The Gift to Give Your Family and YourselfBy Carlyle Place
What’s the most memorable gift you have ever received?
Here are some examples from other people:
- Coolest: “A fake ear made of silicon with a Van Gogh birthday card inside, in which
he wrote, ‘I’ll always be here to listen.’ He’s my best friend, and that’s the weirdest
but coolest gift I’ve gotten.”
- Meanest: “A lavender gift set (eye mask, cream, perfume) from my mother in law. I
am severely allergic to lavender, and she knows this.”
- “I once gave a friend a life-sized carved wooden hand because she was always
giving other people a hand – seemed like it was time she got one.”
Gifts are special – we express our love through giving and we feel loved when we receive. The giving and receiving of gifts creates memories. On gift giving occasions such as Christmas, Valentine’s Day, etc., we are bombarded with gift suggestions. What are the 10 most popular gifts this year for children, what’s new in technology that will benefit that special person in your life, and on and on … We pause and listen, because we want to be original and creative. We also experience anxiety and pressure to not only give the perfect gift, but to react appropriately when we receive one, even if we are disappointed.
Other ways we gift people are with our time, our energy, our attention, or even simple ways such as when my adult son notifies me that he has arrived safely when he’s traveling or my husband puts gas in my car.
As I navigate the aging process I am learning more and more that planning for my future is a true gift – one that blesses my spouse, my son, and myself. So what does that type of planning entail?
Below are a just a few suggestions:
- Important Papers
- Power of Attorney Healthcare
- Power of Attorney Financial
- Advance Directives
- Health Information such as doctors, surgeries,
- Deeds, Life Insurance Policies, Long Term
Care Policies, Bank Accounts, Investments,
- Downsize NOW
- Get healthy NOW
- Move NOW
- Have that uncomfortable conversation NOW. Tell people what your wishes are
NOW. Alleviate your family from having to decide for you NOW
Why is “planning” this gift to your family so important?
We had to make the decision to remove our mother from life support. While incredibly difficult, we knew we were respecting her wishes, wishes she had conveyed BEFORE the health episode that took her life, BEFORE she was unconscious and WE had to make that decision. She removed that burden from us.
Each time we travel by plane, I have anxiety that my will is not up to date, that my son will have to deal with all our “stuff,” that he doesn’t know anything about our finances, and that he won’t know where to start. While I am sure that he will do just fine, I am equally sure that he will be frustrated that we made a difficult situation worse by not planning. He doesn’t have a need to know the details now, but he does need to know where to find the information.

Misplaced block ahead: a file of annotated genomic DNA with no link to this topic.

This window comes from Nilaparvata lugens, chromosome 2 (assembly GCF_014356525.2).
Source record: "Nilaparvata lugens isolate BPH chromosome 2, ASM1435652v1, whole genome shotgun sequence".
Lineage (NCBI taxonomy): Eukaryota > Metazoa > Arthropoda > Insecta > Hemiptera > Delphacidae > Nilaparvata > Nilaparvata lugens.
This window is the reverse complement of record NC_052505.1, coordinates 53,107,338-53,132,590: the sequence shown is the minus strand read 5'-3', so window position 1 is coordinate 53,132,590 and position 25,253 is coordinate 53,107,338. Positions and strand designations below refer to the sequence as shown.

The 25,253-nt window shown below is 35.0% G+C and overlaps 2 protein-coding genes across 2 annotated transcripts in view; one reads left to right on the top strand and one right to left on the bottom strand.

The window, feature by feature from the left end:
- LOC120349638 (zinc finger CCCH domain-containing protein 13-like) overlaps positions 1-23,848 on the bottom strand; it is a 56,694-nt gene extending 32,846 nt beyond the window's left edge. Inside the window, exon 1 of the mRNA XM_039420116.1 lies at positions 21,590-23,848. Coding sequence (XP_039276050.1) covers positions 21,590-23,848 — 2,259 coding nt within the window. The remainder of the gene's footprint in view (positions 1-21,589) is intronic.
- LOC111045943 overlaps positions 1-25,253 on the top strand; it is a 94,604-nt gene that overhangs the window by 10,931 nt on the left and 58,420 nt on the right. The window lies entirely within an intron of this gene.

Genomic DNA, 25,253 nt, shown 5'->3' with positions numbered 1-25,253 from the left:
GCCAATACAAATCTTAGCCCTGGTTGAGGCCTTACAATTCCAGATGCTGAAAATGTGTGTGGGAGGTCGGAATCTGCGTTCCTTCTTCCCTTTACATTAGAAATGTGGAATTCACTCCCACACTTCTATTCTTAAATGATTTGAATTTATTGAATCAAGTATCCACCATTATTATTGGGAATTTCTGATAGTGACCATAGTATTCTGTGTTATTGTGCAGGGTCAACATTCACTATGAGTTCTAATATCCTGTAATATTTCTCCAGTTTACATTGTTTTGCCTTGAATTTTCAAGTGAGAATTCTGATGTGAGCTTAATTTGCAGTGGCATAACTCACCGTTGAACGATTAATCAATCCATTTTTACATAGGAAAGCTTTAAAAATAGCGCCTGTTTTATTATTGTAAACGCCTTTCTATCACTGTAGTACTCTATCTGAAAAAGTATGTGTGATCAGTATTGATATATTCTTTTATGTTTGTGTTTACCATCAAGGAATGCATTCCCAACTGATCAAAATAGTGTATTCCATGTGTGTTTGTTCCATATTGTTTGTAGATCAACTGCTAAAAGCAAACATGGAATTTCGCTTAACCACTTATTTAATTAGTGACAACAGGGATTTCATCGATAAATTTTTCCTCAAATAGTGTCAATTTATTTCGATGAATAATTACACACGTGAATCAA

Why is planning such a gift so important to yourself?
Giving myself this gift ensures that I can make decisions regarding my own future while I am still in the driver’s seat. I can align my end of life journey choices with my desires and my values. I can protect my assets as much as possible so that I never become a financial burden and guarantee my healthcare access, choosing my own service provider.
I work in a continuing care retirement community and it has been such an education. Now, at age 60, I have outlined a path for myself after 10 years spent observing those who plan versus those who don’t. I’ve watched families scramble for services and call in desperation when a crisis occurs versus our staff working with families to plan the best outcome for our residents. I’ve watched people live far beyond normal life expectancies because they have access to education, healthy meals, a wellness clinic, and other amenities in our community. I’ve advocated for people in my social sphere (friends’ parents, church members) who have experienced crisis with no plan in place and had to accept whatever services they could find, who didn’t have pertinent information such as insurance cards, doctors, medications or surgeries at their fingertips – families who had no powers of attorney and no decision-making ability regarding their spouse or parent, no access to the
money to pay bills …. the list goes on.
So why do we wait?
As one of our residents at Carlyle Place says: “It is too soon until it is too late.”
- Denial: As with many things in life, we believe that “it” will never happen to us, or
that we will have time. Can you honestly know how your health will change and
- Not understanding what true caregiving is: Our children often promise us that
they will take care of us, when their idea of care may be to drive us to a doctor’s
appointment and drop a meal off here and there. We don’t think of the intimacy of
the care we may eventually need … from feeding to toileting.
- Things will work out. Yes, things will work out, but to the best possible outcome?
We spend our lives preparing for the next step from what college we’ll attend to
what career path we will take to who we will marry to how many children, if any, we
want and the list goes on. When it comes to retirement and aging and end of life
plans, we seem to think it “just happens.”